For Tori Thompson, a Jewish student at Maryville University near St. Louis, learning how to effectively have complex conversations through a workshop facilitated by Resetting the Table was both a positive experience and an educational one.
Resetting the Table is an organization that works with campus Hillels and other institutions across the country to “depolarize” divides in the U.S. through difficult but constructive conversations about charged subjects, from racial justice to reproductive rights to the Israeli-Palestinian conflict. “What I learned from Resetting the Table will make me a better listener when I hear things that I disagree with. I am developing a better sense of empathy,” said Thompson.
As the world’s largest Jewish campus organization, Hillel provides a home—spiritual, social, and intellectual—for more than 140,000 Jewish college students. Home is a wonderful, warm place, and it can also be a complicated one.
That’s one reason Hillel has been working with Resetting the Table since 2014. Through Resetting the Table and other like-minded initiatives, Hillel makes sure students are able to embrace and learn from their differences, rather than experience fear or escalation in the face of them.
At the Maryville University workshop Thompson participated in, for example, Resetting the Table trained the Hillel director, Joey Abeles, to facilitate conversations among students who disagreed on various topics. Abeles then supported his students to talk through their diverse views and experiences in a way that strengthened their relationships and shed new light on the issues.
Resetting the Table’s goal is not to eliminate differences, but to help people transform their differences into a source of connection, learning, and problem-solving, said Rabbi Melissa Weintraub, who co-founded Resetting the Table.
“Many of us are drawing our red lines too close to ourselves in this moment,” Rabbi Weintraub said. “It’s easy to see other people as beyond the pale and not worth speaking to before we’ve really tried.”
Polarization has become a major national and global challenge, and Resetting the Table works with multiple demographics and sectors to help overcome it. The organization’s programming has reached more than 53,000 participants, including clergy members of multiple faith traditions and professionals throughout Jewish life. The team focuses on change-makers positioned to influence others and transmit Resetting the Table’s techniques and ideas.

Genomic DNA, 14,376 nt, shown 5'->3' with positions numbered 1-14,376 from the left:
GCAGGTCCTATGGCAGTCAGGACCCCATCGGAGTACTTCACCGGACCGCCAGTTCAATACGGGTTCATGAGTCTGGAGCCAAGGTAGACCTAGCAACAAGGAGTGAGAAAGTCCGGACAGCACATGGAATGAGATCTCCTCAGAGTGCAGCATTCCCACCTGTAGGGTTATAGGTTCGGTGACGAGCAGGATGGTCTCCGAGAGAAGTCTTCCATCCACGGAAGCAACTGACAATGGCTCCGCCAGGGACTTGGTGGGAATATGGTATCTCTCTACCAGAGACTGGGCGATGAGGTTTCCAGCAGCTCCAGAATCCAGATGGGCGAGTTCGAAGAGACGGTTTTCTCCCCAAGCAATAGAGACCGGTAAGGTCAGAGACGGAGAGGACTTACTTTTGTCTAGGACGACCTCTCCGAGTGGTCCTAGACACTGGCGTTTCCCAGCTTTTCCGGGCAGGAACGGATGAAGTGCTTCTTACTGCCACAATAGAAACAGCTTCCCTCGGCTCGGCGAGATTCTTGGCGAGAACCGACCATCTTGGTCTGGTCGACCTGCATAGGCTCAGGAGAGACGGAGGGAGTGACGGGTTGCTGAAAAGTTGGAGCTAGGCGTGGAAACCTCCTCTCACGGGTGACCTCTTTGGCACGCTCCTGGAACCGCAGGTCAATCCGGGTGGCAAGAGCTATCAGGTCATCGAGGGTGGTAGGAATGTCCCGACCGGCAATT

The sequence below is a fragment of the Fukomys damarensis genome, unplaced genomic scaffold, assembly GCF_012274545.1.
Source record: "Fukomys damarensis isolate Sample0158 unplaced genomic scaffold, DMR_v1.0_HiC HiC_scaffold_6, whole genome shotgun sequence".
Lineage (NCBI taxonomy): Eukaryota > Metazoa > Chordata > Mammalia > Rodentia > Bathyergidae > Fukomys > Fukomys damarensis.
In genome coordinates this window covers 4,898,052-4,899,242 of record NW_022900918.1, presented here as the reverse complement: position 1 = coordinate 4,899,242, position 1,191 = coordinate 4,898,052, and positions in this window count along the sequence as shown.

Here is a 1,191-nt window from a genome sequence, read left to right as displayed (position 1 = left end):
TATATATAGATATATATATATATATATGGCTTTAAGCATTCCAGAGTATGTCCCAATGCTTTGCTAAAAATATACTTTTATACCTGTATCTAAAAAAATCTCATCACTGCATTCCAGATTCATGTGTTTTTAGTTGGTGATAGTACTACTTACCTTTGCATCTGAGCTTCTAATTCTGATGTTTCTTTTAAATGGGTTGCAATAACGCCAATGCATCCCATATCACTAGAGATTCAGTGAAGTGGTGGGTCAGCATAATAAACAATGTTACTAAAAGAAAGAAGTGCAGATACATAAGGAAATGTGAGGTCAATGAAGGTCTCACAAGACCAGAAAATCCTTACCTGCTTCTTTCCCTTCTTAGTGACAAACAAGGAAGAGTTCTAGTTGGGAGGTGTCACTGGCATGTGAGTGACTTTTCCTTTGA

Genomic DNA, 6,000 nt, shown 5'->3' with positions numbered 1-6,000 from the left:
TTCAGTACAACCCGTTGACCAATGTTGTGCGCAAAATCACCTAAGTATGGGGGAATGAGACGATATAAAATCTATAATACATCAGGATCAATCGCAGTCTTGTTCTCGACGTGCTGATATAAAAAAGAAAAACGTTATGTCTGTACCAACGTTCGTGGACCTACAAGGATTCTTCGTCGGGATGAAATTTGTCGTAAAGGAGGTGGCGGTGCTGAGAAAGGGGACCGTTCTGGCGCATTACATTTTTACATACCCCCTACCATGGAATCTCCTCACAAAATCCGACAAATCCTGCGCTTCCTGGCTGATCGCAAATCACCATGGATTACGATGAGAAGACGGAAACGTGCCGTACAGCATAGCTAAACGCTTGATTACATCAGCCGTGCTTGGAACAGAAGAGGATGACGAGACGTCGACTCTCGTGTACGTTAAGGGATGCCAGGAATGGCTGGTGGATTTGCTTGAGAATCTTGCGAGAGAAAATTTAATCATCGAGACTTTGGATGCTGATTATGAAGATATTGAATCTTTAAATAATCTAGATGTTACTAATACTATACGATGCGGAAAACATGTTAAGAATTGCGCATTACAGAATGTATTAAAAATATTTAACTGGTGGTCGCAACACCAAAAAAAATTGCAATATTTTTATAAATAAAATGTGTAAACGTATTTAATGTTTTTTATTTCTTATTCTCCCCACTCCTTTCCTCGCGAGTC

Elyza Veta and Rachel Bell, alumnae of New York University, said they were first helped by Resetting the Table during their freshman year, when the student government passed a resolution supporting the Boycott, Divestment, and Sanctions movement against Israel. Resetting the Table visited the campus to facilitate a “town square” event amid widespread tension between Israeli and Palestinian student organizations on campus.
“Everyone was super-angry and crying and emotional, but it was a respectful, honest conversation,” said Bell. “And it was a really magical space, never before seen on campus. All of us were confronted with things we agreed with and things we disagreed with and became more empathetic and knowledgeable.”
The women—themselves from different sides of the political spectrum—became close friends through Resetting the Table. They were so inspired, they signed up for Resetting the Table training, including a “Dual Narratives” educational session, which they turned to when ideological tensions flared on a group trip to Israel that the two students took together. They stayed up late one night to get permission to offer their own Resetting the Table workshop and prepare to teach it themselves.
“Once we got through it, everyone felt like, Wow. Look how much growth we just had. Everybody learned that people who disagree with them are not evil or bad or wrong,” Bell said. “When I got back to campus, I felt so much more equipped to handle the conversation. Every Jewish organization—and everyone who has a stake in the Israeli-Palestinian conflict—should do this.”